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BAE Systems will be showcasing the breadth of its aerospace capabilities during the Farnborough air show, with chief executive Ian King in optimistic mood about its prospects.

Describing the largest industry gathering of 2016 as “one of the world’s most iconic global aviation events”, King says: “I think this year promises to be just as exciting as it’s always been.”

BAE’s exhibit will as usual be housed within the FIVE building at the far end of the chalet line, with a full-scale replica of the Eurofighter Typhoon acting as the centrepiece. This will be similar to the Phase 3 Enhancement-representative aircraft that BAE test pilot Nat Makepeace will be putting through its paces in the flying display with an expanded fit of air-to-air and air-to-surface weapons.

“Earlier this year we welcomed the signing of the contract between Italy and Kuwait for the supply of 28 Typhoons,” King notes, with the Gulf state following current operator Saudi Arabia and Oman in acquiring the Eurofighter.

“This confirms Typhoon’s position as the most advanced new-generation swing-role combat aircraft available today. We continue to pursue a number of significant opportunities around the world and remain confident that we will sell more internationally,” he says.

But after its no-show at Farnborough 2014, it is the F-35 that will grab many of the headlines at this year’s event. While this is a Lockheed Martin product, its appearance is of huge significance to BAE, which provides around 15% of each aircraft produced through its Military Air & Information and Electronic Systems business units.

“We are a principal subcontractor on this programme and bring military aircraft expertise that is critical to the F-35 Lightning II airframe, systems and sustainment,” King says. “We currently employ around 1,800 people on the programme at various locations across the UK, the USA and Australia. Our advanced manufacturing site in Samlesbury, Lancashire, produces the aft fuselage and vertical and horizontal fins for the whole programme, and a further £100 million [$129 million] investment is being made in manufacturing capability in readiness for increased production rates.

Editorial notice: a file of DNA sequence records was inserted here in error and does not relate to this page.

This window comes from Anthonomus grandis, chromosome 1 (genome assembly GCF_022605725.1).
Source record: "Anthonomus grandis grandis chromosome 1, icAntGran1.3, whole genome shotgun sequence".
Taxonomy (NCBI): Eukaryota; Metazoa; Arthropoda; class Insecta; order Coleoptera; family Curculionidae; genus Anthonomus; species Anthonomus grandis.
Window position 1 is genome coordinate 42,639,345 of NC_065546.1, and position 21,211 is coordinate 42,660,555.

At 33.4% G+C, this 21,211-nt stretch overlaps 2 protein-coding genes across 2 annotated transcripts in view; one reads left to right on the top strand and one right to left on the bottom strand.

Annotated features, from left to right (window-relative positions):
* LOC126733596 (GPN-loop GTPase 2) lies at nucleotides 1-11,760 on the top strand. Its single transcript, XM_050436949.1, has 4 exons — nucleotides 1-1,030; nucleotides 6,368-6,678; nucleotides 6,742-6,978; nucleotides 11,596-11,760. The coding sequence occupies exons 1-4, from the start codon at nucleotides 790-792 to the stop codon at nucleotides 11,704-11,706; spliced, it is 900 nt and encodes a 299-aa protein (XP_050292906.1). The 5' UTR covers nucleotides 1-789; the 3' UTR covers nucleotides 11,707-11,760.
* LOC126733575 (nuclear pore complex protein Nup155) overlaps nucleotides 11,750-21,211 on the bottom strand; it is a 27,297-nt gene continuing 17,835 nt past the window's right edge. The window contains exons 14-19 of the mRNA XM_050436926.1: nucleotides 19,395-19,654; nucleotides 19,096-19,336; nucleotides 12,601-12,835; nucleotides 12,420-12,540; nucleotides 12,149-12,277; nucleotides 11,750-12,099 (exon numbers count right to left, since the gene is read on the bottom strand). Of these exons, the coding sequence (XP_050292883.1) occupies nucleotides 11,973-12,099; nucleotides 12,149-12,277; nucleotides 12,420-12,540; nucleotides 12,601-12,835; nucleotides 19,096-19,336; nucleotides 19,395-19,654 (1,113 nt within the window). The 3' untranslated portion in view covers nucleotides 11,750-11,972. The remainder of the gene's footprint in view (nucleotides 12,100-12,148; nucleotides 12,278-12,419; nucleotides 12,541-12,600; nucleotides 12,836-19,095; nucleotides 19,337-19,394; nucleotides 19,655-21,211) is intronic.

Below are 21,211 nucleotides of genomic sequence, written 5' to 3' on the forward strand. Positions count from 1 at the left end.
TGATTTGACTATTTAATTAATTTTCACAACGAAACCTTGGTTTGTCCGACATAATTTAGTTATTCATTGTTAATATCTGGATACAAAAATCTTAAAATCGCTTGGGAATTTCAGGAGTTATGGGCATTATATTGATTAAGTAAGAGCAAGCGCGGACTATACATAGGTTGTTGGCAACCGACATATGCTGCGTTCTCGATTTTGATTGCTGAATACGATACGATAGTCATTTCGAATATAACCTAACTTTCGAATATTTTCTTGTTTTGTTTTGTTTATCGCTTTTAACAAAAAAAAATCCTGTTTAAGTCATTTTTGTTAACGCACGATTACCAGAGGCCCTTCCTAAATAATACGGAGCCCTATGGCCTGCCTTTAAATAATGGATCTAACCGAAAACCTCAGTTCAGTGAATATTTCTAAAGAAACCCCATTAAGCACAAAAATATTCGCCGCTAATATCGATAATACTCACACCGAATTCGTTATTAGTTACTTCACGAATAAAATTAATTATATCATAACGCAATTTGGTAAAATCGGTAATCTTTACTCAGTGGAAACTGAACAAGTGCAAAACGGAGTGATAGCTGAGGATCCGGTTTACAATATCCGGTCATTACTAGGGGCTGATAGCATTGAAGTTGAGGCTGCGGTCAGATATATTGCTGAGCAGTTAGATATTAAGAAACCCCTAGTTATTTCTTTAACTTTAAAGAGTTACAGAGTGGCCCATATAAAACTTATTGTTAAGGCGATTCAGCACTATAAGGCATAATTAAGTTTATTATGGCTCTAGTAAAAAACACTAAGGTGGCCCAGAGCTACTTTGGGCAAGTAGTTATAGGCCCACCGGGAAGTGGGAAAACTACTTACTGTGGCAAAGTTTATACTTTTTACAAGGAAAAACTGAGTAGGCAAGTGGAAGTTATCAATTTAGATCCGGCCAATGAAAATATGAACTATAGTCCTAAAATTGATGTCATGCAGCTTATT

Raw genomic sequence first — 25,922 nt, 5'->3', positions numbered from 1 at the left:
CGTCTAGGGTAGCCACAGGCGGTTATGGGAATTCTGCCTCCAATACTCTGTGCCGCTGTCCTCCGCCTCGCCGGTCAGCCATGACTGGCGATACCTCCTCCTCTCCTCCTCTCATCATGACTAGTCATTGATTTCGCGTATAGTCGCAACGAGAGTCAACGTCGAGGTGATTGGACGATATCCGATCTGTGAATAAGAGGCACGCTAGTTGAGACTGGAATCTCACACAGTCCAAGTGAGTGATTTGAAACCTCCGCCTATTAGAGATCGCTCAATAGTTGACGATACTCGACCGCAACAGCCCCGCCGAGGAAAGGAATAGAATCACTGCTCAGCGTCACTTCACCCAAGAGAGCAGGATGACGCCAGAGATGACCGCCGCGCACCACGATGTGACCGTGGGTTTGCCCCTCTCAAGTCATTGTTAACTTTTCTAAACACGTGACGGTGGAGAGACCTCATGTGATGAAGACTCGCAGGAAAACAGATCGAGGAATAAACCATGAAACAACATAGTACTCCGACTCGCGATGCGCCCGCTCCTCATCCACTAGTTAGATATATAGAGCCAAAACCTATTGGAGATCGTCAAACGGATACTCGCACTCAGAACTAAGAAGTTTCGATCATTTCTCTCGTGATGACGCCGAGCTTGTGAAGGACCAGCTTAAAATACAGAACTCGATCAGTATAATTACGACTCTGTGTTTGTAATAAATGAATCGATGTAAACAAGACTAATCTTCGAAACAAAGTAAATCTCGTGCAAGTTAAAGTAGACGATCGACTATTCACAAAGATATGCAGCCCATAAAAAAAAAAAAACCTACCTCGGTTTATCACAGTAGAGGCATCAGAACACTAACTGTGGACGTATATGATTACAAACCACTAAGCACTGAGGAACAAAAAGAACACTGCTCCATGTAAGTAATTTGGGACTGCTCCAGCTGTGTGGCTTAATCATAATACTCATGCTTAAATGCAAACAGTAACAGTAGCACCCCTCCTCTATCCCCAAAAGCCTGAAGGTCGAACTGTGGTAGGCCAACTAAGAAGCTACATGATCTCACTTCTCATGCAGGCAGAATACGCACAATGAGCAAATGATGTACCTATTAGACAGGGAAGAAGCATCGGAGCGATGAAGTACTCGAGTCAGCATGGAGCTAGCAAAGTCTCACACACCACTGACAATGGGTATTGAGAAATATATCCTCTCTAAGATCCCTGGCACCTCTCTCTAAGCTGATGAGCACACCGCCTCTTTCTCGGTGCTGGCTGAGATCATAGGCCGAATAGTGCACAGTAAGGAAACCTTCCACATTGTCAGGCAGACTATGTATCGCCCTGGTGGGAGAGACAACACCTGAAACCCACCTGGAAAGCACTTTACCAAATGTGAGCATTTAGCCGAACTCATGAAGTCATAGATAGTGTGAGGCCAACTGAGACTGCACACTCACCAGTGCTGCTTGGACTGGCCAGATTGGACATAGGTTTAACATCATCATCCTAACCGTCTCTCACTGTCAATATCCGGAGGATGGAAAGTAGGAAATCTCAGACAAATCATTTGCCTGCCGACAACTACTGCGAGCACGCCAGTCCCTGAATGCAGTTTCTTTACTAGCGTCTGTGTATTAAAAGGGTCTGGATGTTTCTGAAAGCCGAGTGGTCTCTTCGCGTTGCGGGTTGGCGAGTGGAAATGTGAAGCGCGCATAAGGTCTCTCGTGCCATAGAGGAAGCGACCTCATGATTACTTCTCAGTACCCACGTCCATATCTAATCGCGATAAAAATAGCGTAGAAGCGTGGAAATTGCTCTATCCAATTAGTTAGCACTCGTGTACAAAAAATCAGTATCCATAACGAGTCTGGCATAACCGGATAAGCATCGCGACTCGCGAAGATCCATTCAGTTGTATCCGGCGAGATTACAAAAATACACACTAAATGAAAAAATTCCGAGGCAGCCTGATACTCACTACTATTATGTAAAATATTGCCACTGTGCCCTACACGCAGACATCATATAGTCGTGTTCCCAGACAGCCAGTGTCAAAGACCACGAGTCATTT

“Our team in the USA provides the electronic warfare suite for the F-35, which includes fully integrated radar warning, targeting support, and self-protection, to detect and defeat surface and airborne threats. BAE Systems Australia also manufactures vertical tail components, and has been assigned the F-35 airframe sustainment role in support of the global F-35 fleet in the southern Pacific.”

Among the other highlights on show this year will be the company’s latest human/machine interface technologies for pilots, including revealing a notional ground control station and simulated mission scenario for a future combat air system (FCAS), which could enter operational service around 2035. In a “Futures Zone”, the company’s scientists “will explain how disruptive technologies including 3D printing, self-healing and cobotic technologies are starting to shape the future of military aircraft”.

Describing the Anglo-French FCAS project as “progressing very well”, King says: “In March we welcomed the announcement by the governments of a new €2 billion [$2.2 billion] project to build an unmanned combat air system demonstrator. This will secure high-end engineering jobs and is anticipated to be contracted in 2017. The very welcome funding will be significant in developing autonomous capability and technologies which will benefit both the UK and France.”

But significantly, he does not believe that such a capability will be able to satisfy all operational requirements.